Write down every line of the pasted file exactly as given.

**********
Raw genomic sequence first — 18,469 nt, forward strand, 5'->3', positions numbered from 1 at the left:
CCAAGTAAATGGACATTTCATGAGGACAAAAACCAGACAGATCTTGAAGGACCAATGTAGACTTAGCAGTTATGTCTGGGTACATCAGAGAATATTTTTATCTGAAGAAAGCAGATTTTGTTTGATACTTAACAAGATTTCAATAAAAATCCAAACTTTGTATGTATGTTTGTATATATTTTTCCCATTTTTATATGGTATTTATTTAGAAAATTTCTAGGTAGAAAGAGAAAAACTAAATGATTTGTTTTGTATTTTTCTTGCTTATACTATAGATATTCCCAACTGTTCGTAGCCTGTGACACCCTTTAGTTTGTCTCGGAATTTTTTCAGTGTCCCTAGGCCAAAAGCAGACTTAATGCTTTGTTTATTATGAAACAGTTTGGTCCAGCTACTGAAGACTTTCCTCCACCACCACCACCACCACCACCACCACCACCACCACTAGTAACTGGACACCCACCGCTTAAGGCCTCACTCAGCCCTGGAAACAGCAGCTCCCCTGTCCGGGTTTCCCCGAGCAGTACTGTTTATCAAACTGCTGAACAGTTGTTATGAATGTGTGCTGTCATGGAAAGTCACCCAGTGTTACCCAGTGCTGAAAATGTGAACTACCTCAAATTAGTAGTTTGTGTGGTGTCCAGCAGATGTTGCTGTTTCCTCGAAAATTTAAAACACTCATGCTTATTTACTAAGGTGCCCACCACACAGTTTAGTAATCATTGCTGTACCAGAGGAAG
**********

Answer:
Raw genomic sequence first — 18,469 nt, forward strand, 5'->3', positions numbered from 1 at the left:
CCAAGTAAATGGACATTTCATGAGGACAAAAACCAGACAGATCTTGAAGGACCAATGTAGACTTAGCAGTTATGTCTGGGTACATCAGAGAATATTTTTATCTGAAGAAAGCAGATTTTGTTTGATACTTAACAAGATTTCAATAAAAATCCAAACTTTGTATGTATGTTTGTATATATTTTTCCCATTTTTATATGGTATTTATTTAGAAAATTTCTAGGTAGAAAGAGAAAAACTAAATGATTTGTTTTGTATTTTTCTTGCTTATACTATAGATATTCCCAACTGTTCGTAGCCTGTGACACCCTTTAGTTTGTCTCGGAATTTTTTCAGTGTCCCTAGGCCAAAAGCAGACTTAATGCTTTGTTTATTATGAAACAGTTTGGTCCAGCTACTGAAGACTTTCCTCCACCACCACCACCACCACCACCACCACCACCACCACTAGTAACTGGACACCCACCGCTTAAGGCCTCACTCAGCCCTGGAAACAGCAGCTCCCCTGTCCGGGTTTCCCCGAGCAGTACTGTTTATCAAACTGCTGAACAGTTGTTATGAATGTGTGCTGTCATGGAAAGTCACCCAGTGTTACCCAGTGCTGAAAATGTGAACTACCTCAAATTAGTAGTTTGTGTGGTGTCCAGCAGATGTTGCTGTTTCCTCGAAAATTTAAAACACTCATGCTTATTTACTAAGGTGCCCACCACACAGTTTAGTAATCATTGCTGTACCAGAGGAAG